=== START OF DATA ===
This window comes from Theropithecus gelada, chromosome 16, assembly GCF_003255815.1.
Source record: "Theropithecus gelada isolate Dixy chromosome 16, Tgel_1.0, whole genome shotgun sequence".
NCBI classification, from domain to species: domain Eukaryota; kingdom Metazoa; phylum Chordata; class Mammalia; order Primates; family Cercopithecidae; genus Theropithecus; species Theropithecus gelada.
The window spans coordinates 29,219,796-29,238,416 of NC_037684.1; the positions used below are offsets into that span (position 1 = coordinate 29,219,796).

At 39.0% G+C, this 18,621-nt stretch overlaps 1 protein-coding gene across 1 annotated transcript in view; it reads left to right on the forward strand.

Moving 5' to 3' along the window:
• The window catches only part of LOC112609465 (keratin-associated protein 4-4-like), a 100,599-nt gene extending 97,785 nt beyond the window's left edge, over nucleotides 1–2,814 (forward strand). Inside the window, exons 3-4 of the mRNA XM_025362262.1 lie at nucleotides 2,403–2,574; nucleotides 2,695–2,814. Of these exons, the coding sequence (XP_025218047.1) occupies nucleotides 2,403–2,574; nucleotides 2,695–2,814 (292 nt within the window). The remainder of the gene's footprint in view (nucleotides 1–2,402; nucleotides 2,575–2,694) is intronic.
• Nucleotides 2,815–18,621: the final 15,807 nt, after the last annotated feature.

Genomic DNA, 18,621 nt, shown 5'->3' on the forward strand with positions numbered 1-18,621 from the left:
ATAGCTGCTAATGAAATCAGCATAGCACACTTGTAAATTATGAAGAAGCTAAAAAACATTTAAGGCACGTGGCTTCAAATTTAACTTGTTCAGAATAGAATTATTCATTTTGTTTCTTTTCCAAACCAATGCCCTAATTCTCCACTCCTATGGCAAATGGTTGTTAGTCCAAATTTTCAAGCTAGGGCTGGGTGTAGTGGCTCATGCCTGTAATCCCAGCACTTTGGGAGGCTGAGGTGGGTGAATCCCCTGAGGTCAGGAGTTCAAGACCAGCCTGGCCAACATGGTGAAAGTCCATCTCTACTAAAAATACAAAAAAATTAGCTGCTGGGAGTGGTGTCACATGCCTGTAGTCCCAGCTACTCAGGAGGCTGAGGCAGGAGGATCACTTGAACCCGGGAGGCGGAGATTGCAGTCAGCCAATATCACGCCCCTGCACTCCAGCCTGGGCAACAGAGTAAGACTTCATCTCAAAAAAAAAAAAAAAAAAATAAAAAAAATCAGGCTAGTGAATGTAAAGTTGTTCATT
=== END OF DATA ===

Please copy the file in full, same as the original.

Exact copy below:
This window comes from Theropithecus gelada, chromosome 16, assembly GCF_003255815.1.
Source record: "Theropithecus gelada isolate Dixy chromosome 16, Tgel_1.0, whole genome shotgun sequence".
NCBI classification, from domain to species: domain Eukaryota; kingdom Metazoa; phylum Chordata; class Mammalia; order Primates; family Cercopithecidae; genus Theropithecus; species Theropithecus gelada.
The window spans coordinates 29,219,796-29,238,416 of NC_037684.1; the positions used below are offsets into that span (position 1 = coordinate 29,219,796).

At 39.0% G+C, this 18,621-nt stretch overlaps 1 protein-coding gene across 1 annotated transcript in view; it reads left to right on the forward strand.

Moving 5' to 3' along the window:
• The window catches only part of LOC112609465 (keratin-associated protein 4-4-like), a 100,599-nt gene extending 97,785 nt beyond the window's left edge, over nucleotides 1–2,814 (forward strand). Inside the window, exons 3-4 of the mRNA XM_025362262.1 lie at nucleotides 2,403–2,574; nucleotides 2,695–2,814. Of these exons, the coding sequence (XP_025218047.1) occupies nucleotides 2,403–2,574; nucleotides 2,695–2,814 (292 nt within the window). The remainder of the gene's footprint in view (nucleotides 1–2,402; nucleotides 2,575–2,694) is intronic.
• Nucleotides 2,815–18,621: the final 15,807 nt, after the last annotated feature.

Genomic DNA, 18,621 nt, shown 5'->3' on the forward strand with positions numbered 1-18,621 from the left:
ATAGCTGCTAATGAAATCAGCATAGCACACTTGTAAATTATGAAGAAGCTAAAAAACATTTAAGGCACGTGGCTTCAAATTTAACTTGTTCAGAATAGAATTATTCATTTTGTTTCTTTTCCAAACCAATGCCCTAATTCTCCACTCCTATGGCAAATGGTTGTTAGTCCAAATTTTCAAGCTAGGGCTGGGTGTAGTGGCTCATGCCTGTAATCCCAGCACTTTGGGAGGCTGAGGTGGGTGAATCCCCTGAGGTCAGGAGTTCAAGACCAGCCTGGCCAACATGGTGAAAGTCCATCTCTACTAAAAATACAAAAAAATTAGCTGCTGGGAGTGGTGTCACATGCCTGTAGTCCCAGCTACTCAGGAGGCTGAGGCAGGAGGATCACTTGAACCCGGGAGGCGGAGATTGCAGTCAGCCAATATCACGCCCCTGCACTCCAGCCTGGGCAACAGAGTAAGACTTCATCTCAAAAAAAAAAAAAAAAAAATAAAAAAAATCAGGCTAGTGAATGTAAAGTTGTTCATT